263 U.S. 282 (1923), 21, Security Savings Bank v. California

Docket Nº:No. 21
Citation:263 U.S. 282, 44 S.Ct. 108, 68 L.Ed. 301
Party Name:Security Savings Bank v. California
Case Date:November 19, 1923
Court:United States Supreme Court
 
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263 U.S. 282 (1923)

44 S.Ct. 108, 68 L.Ed. 301

Security Savings Bank

v.

California

No. 21

United States Supreme Court

Nov. 19, 1923

Submitted October 3, 1923

ERROR TO THE SUPREME COURT

OF THE STATE OF CALIFORNIA

Syllabus

1. Savings deposits, in a state banking corporation having its place of business within the its creation, are intangible property subject, like tangible property, to the dominion of the state. P. 285.

2. A state law requiring a bank, through appropriate procedure, to pay over such deposits, when long unclaimed, to the state as depositary or by way of escheat, violates no right of the bank under the contract clause of the Constitution or the due process clause of the Fourteenth Amendment, since the bank's contracts with the depositors merely give it the use of the money until called for by proper authority, and payment to the state in obedience to a valid law discharges its obligation to them. Id.

3. The two essentials of jurisdiction in a proceeding by the state to effect an escheat of such unclaimed deposits, in order that the depositors may be bound and the bank protected, are seizure of the res at the beginning of the suit and reasonable notice and opportunity to be heard accorded the depositors. P. 287.

4. Under the California statutes here involved, seizure of the res is accomplished by personal service on the bank, in a suit brought by the Attorney General in Sacramento County, and due notice is given the depositors by publication in that county of a summons, with a notice also to all other persons to appear and show cause why the money should not be deposited with the State Treasurer. Id.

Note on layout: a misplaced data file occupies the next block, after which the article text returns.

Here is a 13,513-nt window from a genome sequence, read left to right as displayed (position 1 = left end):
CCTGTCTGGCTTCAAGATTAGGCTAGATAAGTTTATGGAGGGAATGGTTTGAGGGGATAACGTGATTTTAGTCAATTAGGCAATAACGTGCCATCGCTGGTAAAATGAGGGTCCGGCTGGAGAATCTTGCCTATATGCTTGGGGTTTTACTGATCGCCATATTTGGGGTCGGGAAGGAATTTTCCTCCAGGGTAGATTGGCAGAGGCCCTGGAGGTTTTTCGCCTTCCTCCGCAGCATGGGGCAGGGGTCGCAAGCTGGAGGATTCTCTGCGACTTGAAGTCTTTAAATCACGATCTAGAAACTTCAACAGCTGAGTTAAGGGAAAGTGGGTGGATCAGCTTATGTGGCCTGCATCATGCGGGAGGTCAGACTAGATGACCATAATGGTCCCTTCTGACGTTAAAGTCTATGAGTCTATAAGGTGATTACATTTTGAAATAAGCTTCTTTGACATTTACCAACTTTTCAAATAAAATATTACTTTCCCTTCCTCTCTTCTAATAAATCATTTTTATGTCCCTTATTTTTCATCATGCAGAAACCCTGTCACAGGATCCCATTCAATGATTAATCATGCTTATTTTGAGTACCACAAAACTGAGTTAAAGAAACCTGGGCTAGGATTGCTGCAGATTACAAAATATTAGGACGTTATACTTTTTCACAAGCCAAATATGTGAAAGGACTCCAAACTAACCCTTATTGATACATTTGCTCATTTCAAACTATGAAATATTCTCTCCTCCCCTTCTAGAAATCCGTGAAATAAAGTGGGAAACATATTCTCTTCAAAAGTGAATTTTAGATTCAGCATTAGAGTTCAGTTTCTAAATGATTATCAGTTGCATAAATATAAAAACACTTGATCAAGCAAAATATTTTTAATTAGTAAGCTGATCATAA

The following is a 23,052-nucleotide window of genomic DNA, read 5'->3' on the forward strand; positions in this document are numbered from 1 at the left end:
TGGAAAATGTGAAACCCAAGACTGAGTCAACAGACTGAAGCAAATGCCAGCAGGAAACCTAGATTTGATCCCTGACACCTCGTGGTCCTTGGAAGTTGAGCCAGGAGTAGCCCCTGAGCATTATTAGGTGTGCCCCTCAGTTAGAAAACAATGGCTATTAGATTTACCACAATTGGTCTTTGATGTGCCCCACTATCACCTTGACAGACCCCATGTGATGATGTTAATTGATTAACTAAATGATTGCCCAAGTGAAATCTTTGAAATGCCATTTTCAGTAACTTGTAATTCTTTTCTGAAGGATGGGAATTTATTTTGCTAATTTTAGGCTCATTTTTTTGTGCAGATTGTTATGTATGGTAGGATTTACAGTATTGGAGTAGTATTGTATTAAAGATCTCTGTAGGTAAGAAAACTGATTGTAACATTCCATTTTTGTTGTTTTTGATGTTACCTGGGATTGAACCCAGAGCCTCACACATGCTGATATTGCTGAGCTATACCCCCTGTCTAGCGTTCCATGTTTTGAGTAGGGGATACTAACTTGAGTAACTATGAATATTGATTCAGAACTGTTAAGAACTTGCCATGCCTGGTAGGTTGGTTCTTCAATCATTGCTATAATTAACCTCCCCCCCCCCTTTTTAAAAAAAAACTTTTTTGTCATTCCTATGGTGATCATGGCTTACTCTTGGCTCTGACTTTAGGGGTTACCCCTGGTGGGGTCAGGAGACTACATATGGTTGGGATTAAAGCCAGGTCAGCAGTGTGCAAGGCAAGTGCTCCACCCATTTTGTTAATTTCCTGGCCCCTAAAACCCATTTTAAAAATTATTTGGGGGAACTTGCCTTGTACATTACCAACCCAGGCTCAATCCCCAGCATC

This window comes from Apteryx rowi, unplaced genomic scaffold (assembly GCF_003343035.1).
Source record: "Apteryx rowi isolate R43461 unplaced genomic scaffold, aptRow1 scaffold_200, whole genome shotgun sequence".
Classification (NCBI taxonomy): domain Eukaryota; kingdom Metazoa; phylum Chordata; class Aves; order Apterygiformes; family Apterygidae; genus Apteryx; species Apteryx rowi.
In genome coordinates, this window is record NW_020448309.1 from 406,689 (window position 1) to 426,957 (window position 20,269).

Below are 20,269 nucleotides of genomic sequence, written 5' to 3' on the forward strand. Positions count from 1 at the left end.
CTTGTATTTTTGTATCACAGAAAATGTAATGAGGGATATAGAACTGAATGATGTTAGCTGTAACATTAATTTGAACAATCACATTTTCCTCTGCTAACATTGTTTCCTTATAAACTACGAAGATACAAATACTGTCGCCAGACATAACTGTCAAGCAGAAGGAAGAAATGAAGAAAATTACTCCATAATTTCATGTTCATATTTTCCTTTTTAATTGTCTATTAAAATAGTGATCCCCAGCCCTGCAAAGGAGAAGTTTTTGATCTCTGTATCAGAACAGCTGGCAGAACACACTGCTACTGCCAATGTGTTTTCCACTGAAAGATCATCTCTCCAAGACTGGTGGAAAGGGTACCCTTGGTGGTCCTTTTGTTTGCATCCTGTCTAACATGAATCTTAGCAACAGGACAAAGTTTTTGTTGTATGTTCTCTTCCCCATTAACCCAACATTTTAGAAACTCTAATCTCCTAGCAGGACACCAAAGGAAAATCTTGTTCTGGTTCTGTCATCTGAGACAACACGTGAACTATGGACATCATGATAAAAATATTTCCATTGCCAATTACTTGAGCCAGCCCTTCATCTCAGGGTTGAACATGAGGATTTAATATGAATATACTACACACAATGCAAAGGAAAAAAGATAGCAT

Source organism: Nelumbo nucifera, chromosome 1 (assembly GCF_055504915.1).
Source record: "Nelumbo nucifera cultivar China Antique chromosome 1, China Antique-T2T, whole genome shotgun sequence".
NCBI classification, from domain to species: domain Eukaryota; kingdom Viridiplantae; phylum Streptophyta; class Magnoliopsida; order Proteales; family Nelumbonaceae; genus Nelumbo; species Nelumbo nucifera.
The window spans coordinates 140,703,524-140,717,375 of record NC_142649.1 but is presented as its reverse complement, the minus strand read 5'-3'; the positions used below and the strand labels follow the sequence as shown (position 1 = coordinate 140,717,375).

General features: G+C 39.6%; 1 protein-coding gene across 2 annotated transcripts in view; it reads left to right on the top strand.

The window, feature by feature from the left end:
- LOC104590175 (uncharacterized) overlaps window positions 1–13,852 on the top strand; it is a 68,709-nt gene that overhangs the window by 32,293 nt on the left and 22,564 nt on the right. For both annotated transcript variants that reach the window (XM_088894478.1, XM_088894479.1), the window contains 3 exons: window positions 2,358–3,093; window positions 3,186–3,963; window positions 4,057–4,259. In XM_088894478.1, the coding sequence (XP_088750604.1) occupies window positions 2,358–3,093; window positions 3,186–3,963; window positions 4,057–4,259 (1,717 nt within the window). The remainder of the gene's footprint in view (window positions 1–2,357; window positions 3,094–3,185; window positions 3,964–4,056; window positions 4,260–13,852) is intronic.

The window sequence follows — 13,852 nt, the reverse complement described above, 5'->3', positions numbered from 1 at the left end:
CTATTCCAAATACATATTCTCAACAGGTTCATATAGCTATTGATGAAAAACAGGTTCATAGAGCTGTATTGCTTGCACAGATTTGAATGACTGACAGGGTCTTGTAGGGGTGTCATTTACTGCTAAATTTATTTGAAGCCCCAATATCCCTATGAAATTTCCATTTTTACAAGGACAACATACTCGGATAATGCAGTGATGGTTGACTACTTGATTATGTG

5. Proof by affidavit that personal service on depositors is impossible or impracticable is not a constitutional prerequisite to service by publication in such an escheat proceeding where the depositors impleaded are only those who are not known to the bank officials to be alive, whose accounts have not been added to or drawn

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upon for twenty years, and who have not filed with the bank, within that time, any notice or claim giving their then residences. P. 288.

6. In view of other statutes requiring savings banks in California to publish at their several locations annual notices of deposits not added to or drawn upon during the preceding ten years, with the name, last known residence, and other particulars concerning the depositor, this Court cannot say that the escheat statute, in providing for publication of summons in escheat proceedings at Sacramento County only, was unreasonable. P. 289.

186 Cal. 419 affirmed.

Error to a judgment of the Supreme Court of California affirming a judgment of escheat of bank deposits in suit of the state against the savings bank and the depositors.

BRANDEIS, J., lead opinion

MR. JUSTICE BRANDEIS delivered the opinion of the Court.

This suit was brought by the State of California to have transferred to it certain deposits in the Security Savings Bank which had been unclaimed for more than 20 years, and to have these declared escheat. The bank and the depositors were named as defendants. The bank was served personally, and defended. The depositors were served by publication, but none of them appeared.1 The

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bank is a California corporation, and has its only place of business there. The last known residences of the depositors are not stated. All the proceedings were in conformity with § 1273 of the California Code of Civil Procedure and § 15 of its Bank Act, Stat. 1915, c. 608, p. 1106. A judgment for the plaintiff was affirmed by the highest court of the state. State v. Security Savings Bank, 186 Cal. 419. The case is here on writ of error under § 237 of the Judicial Code as amended. The question for decision is whether the statutes violate rights guaranteed a state bank by the federal Constitution.2 It is claimed that they are obnoxious to both the contract clause and the due process clause.

The substantive provision of the legislation is this: if a bank account has not been added to or drawn upon by the depositor for more than 20 years, and no one claiming the money has, within that period, filed with the bank any notice showing his present residence, and the president or managing officer of the bank does not know that the depositor is alive, then the bank shall, upon entry of a judgment establishing these facts, deposit with the state treasurer the amount of the deposit and accumulations. The suit cannot be begun until after the expiration of the 20 years...

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